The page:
The heron nests perched on 100ft treetops at stately home
Breathtaking aerial images have revealed 11 heron nests perched 100ft in the treetops of a 17th century stately home.
The amazing pictures captured the scenes at the heronry at the National Trust run Belton House in Grantham, Lincs.
It is the first time a drone has been used for the British Trust for Ornithology's (BTO) annual census.
The flying gizmo hovered 50ft above the treetops and 100ft above the ground in order to take detailed pictures of the heron nests.
A total of 11 active nests were discovered clustered together in the branches of a Scots pine - nine more than experts expected to find.
Each nest contained 3-4 eggs produced from the 22 breeding birds.
Ecologist Andrew Chick, who conducted the survey, said: 'This statuesque bird is often spotted alongside rivers across the country, where it waits patiently to capture its prey - mainly fish, amphibians, small mammals, insects, and eels.
'They can live up to 20 years, growing to around one metre high, with an impressive wingspan of 1.85 meters and can weigh up to 1.5kg.
'They usually lay their first egg in mid-March, so quite early, and only have one brood per year.
'These herons have probably chosen to nest in this particular Scots Pine tree because of its easy access to Belton's ornamental ponds and rivers, which the National Trust has been actively managing and improving.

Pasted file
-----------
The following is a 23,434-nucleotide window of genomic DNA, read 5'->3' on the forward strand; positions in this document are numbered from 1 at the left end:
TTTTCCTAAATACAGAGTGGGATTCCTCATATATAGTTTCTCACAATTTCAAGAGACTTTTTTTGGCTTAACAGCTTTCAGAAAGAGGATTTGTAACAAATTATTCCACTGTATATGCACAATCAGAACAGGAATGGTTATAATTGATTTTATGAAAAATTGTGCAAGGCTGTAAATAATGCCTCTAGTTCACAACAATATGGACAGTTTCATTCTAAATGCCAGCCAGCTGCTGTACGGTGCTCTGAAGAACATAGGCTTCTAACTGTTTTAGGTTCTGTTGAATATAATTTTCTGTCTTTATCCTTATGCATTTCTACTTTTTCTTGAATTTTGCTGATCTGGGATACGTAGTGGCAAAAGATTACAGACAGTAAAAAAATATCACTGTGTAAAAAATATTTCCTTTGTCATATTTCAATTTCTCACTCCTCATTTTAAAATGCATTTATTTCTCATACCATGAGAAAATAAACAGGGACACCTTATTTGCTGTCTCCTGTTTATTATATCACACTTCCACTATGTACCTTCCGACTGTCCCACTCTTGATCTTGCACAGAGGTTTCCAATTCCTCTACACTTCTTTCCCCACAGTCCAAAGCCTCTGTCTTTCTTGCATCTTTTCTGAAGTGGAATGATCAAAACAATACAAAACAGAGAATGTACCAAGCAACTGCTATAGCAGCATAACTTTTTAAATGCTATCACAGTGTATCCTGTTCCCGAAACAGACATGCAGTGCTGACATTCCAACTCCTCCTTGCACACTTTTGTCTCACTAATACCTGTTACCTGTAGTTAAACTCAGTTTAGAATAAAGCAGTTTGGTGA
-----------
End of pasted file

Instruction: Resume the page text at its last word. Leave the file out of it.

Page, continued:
'It's likely the herons have been present at Belton for decades, but thanks to the view from above this year we've been able to get a much more accurate record of how many are nesting in the heronry.'
Grey heron numbers have been increasing in the UK in recent years, but have declined in Lincolnshire.
Carl Hawke, Nature Conservation Adviser at the National Trust, said: 'It's great news to discover our heronry at Belton is much larger than previously thought.
'We have been working in partnership with Environment Agency and others to restore the stretch of the River Witham that runs through the Belton estate.
'This has included restoring the natural features that were missing, for example increasing the speed of the flow of the river in some places, putting in gravel to create shallow areas and creating riffles - spawning areas, to attract species like white clawed crayfish and wild brown trout.
'Later this year we plan to recreate wetland habitat alongside the river that will benefit the herons further.'
'We're not really sure why numbers had previously dropped here.
'It could be down to a number of factors such as competition for nesting sites with other birds, or possibly the effects of intensive farming on waterways, it's difficult to know for sure.
'But it's clear that the conservation work we have done here at Belton is having a positive effect on the breeding population which is fantastic.'
Annual counts take place every spring as part of the British Trust for Ornithology's (BTO) Heronries Census, which started in 1928.